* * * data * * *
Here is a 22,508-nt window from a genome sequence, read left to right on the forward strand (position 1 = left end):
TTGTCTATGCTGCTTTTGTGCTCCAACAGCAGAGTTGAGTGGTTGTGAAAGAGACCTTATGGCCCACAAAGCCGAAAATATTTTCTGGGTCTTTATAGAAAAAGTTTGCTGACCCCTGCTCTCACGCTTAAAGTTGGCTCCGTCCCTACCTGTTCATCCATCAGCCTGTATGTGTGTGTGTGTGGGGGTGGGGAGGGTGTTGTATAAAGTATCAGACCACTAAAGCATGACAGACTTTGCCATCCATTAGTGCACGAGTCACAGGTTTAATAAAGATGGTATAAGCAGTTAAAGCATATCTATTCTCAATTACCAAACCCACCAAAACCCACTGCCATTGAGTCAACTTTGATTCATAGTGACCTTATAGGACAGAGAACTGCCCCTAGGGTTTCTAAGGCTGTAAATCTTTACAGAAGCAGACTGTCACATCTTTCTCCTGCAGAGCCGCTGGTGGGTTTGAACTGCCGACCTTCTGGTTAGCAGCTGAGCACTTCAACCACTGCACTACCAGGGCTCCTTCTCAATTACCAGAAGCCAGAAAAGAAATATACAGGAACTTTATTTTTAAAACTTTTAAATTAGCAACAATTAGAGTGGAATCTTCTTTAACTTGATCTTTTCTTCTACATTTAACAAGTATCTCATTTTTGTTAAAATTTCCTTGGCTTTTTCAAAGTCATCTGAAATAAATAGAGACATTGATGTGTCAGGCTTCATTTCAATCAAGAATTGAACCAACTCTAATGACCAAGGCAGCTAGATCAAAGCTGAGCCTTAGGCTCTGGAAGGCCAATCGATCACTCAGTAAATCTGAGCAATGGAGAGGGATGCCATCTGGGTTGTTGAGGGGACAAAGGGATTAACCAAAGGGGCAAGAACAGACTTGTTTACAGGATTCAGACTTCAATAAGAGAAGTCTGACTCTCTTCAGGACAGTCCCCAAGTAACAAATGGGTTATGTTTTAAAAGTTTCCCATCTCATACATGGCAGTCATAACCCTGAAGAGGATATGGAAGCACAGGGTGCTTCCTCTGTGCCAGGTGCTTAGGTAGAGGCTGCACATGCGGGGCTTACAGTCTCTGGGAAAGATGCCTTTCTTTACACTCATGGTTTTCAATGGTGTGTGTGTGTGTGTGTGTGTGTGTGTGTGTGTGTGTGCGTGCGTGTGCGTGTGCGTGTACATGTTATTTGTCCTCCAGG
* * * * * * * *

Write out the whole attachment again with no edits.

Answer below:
Here is a 22,508-nt window from a genome sequence, read left to right on the forward strand (position 1 = left end):
TTGTCTATGCTGCTTTTGTGCTCCAACAGCAGAGTTGAGTGGTTGTGAAAGAGACCTTATGGCCCACAAAGCCGAAAATATTTTCTGGGTCTTTATAGAAAAAGTTTGCTGACCCCTGCTCTCACGCTTAAAGTTGGCTCCGTCCCTACCTGTTCATCCATCAGCCTGTATGTGTGTGTGTGTGGGGGTGGGGAGGGTGTTGTATAAAGTATCAGACCACTAAAGCATGACAGACTTTGCCATCCATTAGTGCACGAGTCACAGGTTTAATAAAGATGGTATAAGCAGTTAAAGCATATCTATTCTCAATTACCAAACCCACCAAAACCCACTGCCATTGAGTCAACTTTGATTCATAGTGACCTTATAGGACAGAGAACTGCCCCTAGGGTTTCTAAGGCTGTAAATCTTTACAGAAGCAGACTGTCACATCTTTCTCCTGCAGAGCCGCTGGTGGGTTTGAACTGCCGACCTTCTGGTTAGCAGCTGAGCACTTCAACCACTGCACTACCAGGGCTCCTTCTCAATTACCAGAAGCCAGAAAAGAAATATACAGGAACTTTATTTTTAAAACTTTTAAATTAGCAACAATTAGAGTGGAATCTTCTTTAACTTGATCTTTTCTTCTACATTTAACAAGTATCTCATTTTTGTTAAAATTTCCTTGGCTTTTTCAAAGTCATCTGAAATAAATAGAGACATTGATGTGTCAGGCTTCATTTCAATCAAGAATTGAACCAACTCTAATGACCAAGGCAGCTAGATCAAAGCTGAGCCTTAGGCTCTGGAAGGCCAATCGATCACTCAGTAAATCTGAGCAATGGAGAGGGATGCCATCTGGGTTGTTGAGGGGACAAAGGGATTAACCAAAGGGGCAAGAACAGACTTGTTTACAGGATTCAGACTTCAATAAGAGAAGTCTGACTCTCTTCAGGACAGTCCCCAAGTAACAAATGGGTTATGTTTTAAAAGTTTCCCATCTCATACATGGCAGTCATAACCCTGAAGAGGATATGGAAGCACAGGGTGCTTCCTCTGTGCCAGGTGCTTAGGTAGAGGCTGCACATGCGGGGCTTACAGTCTCTGGGAAAGATGCCTTTCTTTACACTCATGGTTTTCAATGGTGTGTGTGTGTGTGTGTGTGTGTGTGTGTGTGTGTGTGCGTGCGTGTGCGTGTGCGTGTACATGTTATTTGTCCTCCAGG